Why not to buy a round-head flash

Should you buy a speedlight with a round head? Here are a few reasons you might want to stick with a conventional flash.

Round head flashes - Godox V1, Profoto A10 and GVM Y1

After Profoto unveiled their original A1 flash, a range of speedlights with round heads have entered the market.

This circular form factor is pitched as an improvement over a conventional rectangular cobra-style hotshoe flashgun for a couple of reasons: more natural-looking beam shape and the option of fitting magnetic accessories to the head.

Options currently include the Profoto A10, the Godox V1, Triopo R1 and Jinbei HD-2 Pro or Westcott FJ80. Yongnuo has also introduced an oval-shaped flash in the YN650EX-RF.

Should your next flash have a round head? Here are a few reasons why not.

Round flashes are more expensive

Features such as manual power control, TTL, high-speed sync and built-in radio are all but standard in mid-tier camera flashes (and indeed studio lights) nowadays. Lithium batteries are increasingly common. If you want all that and a circular fresnel then you’ll typically find yourself paying a premium over the equivalently-specced conventional flash.

For example, the Godox V860II lithium-ion speedlight is priced around US$179, versus the Godox V1 round flash at $259. Both have the same Godox X-system wireless functionality, have near-identical user interfaces and come in versions for a range of camera brands. Plus, if you want to save even more money then you can opt for the cheaper V850II, which at $139 has the same battery and radio capabilities as the V860II but is manual power only.

Meanwhile, Profoto’s pricing is well known, with the current A-series model retailing for over $1000. The only rectangular flash at this price point is the new Canon Speedlite EL-1, but that’s an exception, not the rule. You can still buy a 600EX II-RT for half that amount.

For another within-brand comparison: Yongnuo’s oval-head YN650EX-RF is set to cost $140 (though it isn’t actually out yet), whereas their top YN686EX-RT lithium flashes are $163. However the manufacturer offers cheaper lithium flashes such as the YN720, YN860Li and YN560Li for closer to $100, whereas there are no cheaper round (or oval) options available.

Round flashes are less efficient

On-camera flashes are rectangular because camera film and sensors are rectangular. With an on-axis light source, the light need only fill the scene exactly to the edge of the frame; anything that falls outside is wasted photons. But if you’re using a round flash on camera then you’re trying to fit a round beam into a square (or rectangular) hole. You can zoom in the fresnel for a tight beam and have vignetting in the corners, or zoom out for a wide beam and have light spill out the top and bottom of the frame, never to appear in your final photograph.

The Godox V1 (and Profoto A1) are less bright than the V860II. Despite the V860II being cheaper, having a smaller battery (2000 mAh vs. 2600 mAh) and being brighter at full power, the battery life is still longer, at a claimed 650 full-power pops for the V860II, compared to 480 for the V1.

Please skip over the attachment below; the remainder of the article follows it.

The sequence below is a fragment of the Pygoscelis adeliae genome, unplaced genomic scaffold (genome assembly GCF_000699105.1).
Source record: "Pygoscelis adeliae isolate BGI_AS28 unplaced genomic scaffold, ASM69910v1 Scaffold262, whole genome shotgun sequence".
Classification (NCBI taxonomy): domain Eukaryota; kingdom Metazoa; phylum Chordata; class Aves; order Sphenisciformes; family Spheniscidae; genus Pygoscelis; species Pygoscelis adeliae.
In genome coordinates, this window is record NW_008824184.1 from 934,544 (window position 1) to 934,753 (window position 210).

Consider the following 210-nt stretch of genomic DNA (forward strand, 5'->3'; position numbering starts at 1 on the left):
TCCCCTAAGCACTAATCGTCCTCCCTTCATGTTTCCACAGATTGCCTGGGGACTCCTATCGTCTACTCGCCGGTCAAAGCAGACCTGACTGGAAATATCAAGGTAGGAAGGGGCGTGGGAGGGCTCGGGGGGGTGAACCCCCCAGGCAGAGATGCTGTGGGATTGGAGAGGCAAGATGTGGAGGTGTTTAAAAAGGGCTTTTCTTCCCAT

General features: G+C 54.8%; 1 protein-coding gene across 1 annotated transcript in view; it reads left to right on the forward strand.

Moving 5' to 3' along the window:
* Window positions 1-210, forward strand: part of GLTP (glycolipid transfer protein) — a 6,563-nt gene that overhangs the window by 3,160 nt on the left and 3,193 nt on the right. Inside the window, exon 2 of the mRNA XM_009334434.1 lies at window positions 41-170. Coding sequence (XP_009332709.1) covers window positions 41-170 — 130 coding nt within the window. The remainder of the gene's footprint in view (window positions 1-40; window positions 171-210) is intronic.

Why pay more for less?

Round flashes are bulky

Bear with me on this. A round-head flash is similar weight to its conventional counterpart (e.g. the specified weights of the V860II, V1 and A1 are approximately the same).

But if you’re using a compact mirrorless camera then you might prefer a smaller flash, such as the MeiKe MK320, Nissin i40 or Godox TT350. There are no small mirrorless-friendly flashes with round-heads, yet.

Round flashes need all new accessories

One of the touted benefits of round-head flashes is the edge of the fresnel is magnetic, so you can stick on gels, grids, snoots and diffusers with ease, and even stack them in some cases. But you can already get magnetic attachments for ordinary flashes in the form of MagMod or Hähnel’s Module system. And whereas you can augment this with DIY modifiers using Velcro or stubby holders, it’s harder to make your own accessories for round-head flashes without them slipping off.

Unless you do a DIY modification to your Godox S adapter, you need to buy the new Godox S2 (not a lot of money, to be fair) for a round head flash to fit in it. Similarly, if you have a dedicated speedlight softbox like an Aurora Firefly, the rectangular opening won’t accept a chunky A1/V1 head, so the company is now offering round-head-specified versions of the same softbox.

If there’s a cool round-head accessory that you want to try out, you don’t need a round-head flash to use it; adapters such as the Godox S-R1 (or Falcon Eyes SGA or Triopo equivalent) will turn any ordinary flash into a round-head flash, with the option that you can remove the adapter for transport and storage.

Round flashes offer no advantage on-camera

Direct flash, when matched to your focal length, should fill the frame. If you were to zoom the fresnel all the way in, you might see the edges of the beam, but you’d have on-axis flash and vignetting, neither of which is a good artistic choice.

Oh, but you’ll be tilting or swivelling your flash, and not firing it straight-on, you say? Well, your bounced round flash will make a lovely smooth pattern… on the ceiling or the wall behind you, in which case the shape doesn’t really matter.

“None of that matters though because I’ll be using my flash off-camera, the way nature intended,” you exclaim. Then why not buy a proper off-camera flash?

What do you think? Share your thoughts in the comments below.

David Selby
David is a keen photographer and has been editor of Lighting Rumours since 2010. When not writing about lighting, he works as a data scientist at the University of Manchester, UK.